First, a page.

Not too long ago, I was approached by a systems consultant to consider writing an Excel solution to create a weekly production schedule for one of his clients. The reason for using Excel will become clearer in a moment.The current process
Sales representatives submit a unique Excel spreadsheet / file for each customer order. All orders are saved to a common subdirectory on the company server. Every Monday, an administrator then opens each spreadsheet and extracts information for each individual order and manually enters the relevant data into a “master” spreadsheet. After formatting the entries, the production schedule is then created.
In this case, the client was typically managing 200 to 250 unique orders per week and the time required to create the master spreadsheet could range anywhere from 4 to 6 hours. Since the sales team was already acclimated to using Excel, the client was reluctant to consider an alternative order management process.The Solution
I agreed to take a look at the application and after an hour of writing some Visual Basic for Applications (VBA) code, I produced a working model that automatically processed over 200 files and created a production schedule in less than 28 seconds! I also provided functionality to allow access to each file directly from the master as well as a few other bells and whistles!
The client was impressed by (couldn’t believe) the results and, as with any successful effort, requested additional functionality that they also never thought was possible.
Could this be you?
Although Excel is by far one of the most popular spreadsheets on the market, it is perhaps still one of the most underutilized desktop application in business today. Although I can only speculate, I think one of the reasons for this is the overwhelming thought of having to read an ever-growing volume of books having an ever-increasing number of pages with each new release.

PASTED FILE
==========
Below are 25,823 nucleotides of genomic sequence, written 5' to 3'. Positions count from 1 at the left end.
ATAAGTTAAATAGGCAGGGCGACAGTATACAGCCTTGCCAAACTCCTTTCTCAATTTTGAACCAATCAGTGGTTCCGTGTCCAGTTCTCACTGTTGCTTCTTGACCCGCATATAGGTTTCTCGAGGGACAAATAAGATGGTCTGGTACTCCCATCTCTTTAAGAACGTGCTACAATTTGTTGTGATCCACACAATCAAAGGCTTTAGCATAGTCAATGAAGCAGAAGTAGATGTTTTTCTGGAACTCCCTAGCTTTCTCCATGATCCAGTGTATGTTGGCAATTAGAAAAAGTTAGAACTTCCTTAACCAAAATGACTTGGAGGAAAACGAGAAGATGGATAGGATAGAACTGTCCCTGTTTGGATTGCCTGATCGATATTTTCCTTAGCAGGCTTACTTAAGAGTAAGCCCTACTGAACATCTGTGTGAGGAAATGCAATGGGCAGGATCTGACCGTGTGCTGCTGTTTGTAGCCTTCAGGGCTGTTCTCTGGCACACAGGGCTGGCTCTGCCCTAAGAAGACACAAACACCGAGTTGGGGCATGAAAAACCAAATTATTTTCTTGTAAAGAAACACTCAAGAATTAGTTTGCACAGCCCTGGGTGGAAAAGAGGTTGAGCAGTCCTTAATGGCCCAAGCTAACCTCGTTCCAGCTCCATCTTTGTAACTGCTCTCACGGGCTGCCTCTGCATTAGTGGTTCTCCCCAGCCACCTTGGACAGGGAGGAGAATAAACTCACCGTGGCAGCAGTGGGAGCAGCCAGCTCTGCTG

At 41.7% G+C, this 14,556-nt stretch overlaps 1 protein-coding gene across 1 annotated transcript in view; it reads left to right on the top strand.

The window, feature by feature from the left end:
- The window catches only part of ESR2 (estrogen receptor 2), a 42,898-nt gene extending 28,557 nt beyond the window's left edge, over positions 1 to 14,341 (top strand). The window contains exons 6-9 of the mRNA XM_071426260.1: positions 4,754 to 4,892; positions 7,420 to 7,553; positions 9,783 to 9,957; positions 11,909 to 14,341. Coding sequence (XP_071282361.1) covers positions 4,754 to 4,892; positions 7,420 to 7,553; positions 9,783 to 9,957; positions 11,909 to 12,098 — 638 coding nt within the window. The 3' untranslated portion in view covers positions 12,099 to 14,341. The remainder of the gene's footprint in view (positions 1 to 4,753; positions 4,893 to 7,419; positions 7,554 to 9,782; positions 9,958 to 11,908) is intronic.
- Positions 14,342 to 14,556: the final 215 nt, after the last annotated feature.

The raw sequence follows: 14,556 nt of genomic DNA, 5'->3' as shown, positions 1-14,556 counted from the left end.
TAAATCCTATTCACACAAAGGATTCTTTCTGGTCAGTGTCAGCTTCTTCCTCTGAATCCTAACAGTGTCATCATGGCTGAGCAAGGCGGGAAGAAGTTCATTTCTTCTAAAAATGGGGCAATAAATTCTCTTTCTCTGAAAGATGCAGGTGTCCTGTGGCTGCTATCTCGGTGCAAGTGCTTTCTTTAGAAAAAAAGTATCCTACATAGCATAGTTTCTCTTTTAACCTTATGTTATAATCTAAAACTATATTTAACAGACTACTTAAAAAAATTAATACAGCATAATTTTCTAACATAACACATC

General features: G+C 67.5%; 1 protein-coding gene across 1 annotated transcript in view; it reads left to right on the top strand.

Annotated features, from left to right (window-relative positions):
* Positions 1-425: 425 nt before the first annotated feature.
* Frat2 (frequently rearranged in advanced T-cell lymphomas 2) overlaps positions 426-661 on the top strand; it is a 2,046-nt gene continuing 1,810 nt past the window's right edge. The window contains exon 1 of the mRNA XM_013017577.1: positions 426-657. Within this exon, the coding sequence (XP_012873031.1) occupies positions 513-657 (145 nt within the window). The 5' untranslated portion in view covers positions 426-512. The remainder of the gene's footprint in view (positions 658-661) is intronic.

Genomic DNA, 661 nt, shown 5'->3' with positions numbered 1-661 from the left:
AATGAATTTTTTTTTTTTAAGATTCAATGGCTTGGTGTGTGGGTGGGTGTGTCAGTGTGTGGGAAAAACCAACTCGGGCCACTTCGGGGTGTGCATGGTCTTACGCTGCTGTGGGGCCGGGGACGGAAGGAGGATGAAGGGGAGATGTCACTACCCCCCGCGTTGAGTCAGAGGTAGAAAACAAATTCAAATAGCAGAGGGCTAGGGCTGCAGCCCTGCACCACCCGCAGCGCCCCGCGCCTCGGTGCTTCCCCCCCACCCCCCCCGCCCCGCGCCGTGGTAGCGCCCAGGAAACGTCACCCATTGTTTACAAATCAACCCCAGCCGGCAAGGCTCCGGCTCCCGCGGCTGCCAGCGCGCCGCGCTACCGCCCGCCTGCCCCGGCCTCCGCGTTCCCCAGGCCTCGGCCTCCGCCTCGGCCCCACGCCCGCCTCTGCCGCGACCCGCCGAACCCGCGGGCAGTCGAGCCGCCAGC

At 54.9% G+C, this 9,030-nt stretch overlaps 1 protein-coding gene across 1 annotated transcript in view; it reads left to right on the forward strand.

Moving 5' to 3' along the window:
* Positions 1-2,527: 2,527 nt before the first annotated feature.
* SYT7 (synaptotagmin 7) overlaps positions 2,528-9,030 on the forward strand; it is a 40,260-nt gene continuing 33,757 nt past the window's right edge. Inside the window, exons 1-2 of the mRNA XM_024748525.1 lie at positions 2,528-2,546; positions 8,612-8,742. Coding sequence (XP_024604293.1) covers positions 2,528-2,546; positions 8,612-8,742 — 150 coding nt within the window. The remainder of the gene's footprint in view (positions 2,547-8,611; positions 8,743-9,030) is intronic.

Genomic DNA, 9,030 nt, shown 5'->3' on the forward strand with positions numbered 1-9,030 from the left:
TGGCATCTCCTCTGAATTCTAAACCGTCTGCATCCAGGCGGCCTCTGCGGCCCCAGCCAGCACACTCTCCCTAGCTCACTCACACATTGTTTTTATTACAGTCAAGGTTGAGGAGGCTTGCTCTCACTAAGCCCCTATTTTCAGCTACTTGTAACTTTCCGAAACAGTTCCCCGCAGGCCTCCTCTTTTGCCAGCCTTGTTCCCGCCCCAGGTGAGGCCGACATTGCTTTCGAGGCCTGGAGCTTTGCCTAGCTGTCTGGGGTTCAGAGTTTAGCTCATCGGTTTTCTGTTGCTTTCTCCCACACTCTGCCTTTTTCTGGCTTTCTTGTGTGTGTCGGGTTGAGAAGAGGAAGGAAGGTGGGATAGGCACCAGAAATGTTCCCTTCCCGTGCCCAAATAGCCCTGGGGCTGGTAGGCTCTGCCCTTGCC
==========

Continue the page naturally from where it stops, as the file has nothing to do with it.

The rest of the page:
I would also suggest that some of Excels functions such as pivot tables and look up capabilities are so powerful that people just assume they must be complicated when this really isn’t the case at all. I can only suggest trying them before making a judgement.
While a number of Excel solutions exist in the form of templates ranging from very specific applications such as our free Excel templates for OEE to the more general and commonly used applications such as dashboards, there are many more applications where “canned” solutions just don’t exist.
Naturally, because many people have access to Excel, they find themselves creating their own solutions “on demand” as was the case with the production schedule above.
An even greater concern is the number of “orphan’ spreadsheets that exist outside the scope of any managed data infrastructure. The danger here is that these solutions may unknowingly compromise the integrity of the current management system.
I contend that orphan solutions eventually become the hidden or “unknown” extension of the existing infrastructure and present a real opportunity yet to be uncovered by many organizations.
For cases where customization is required, someone in the organization is usually tasked with creating a spreadsheet solution. Unfortunately, these same individuals are not necessarily as capable as we may first think. I discussed this concern to some degree in Lean Office with Excel and VBA and also became a topic of discussion at Daily Dose of Excel’s Learn VBA to be Lean.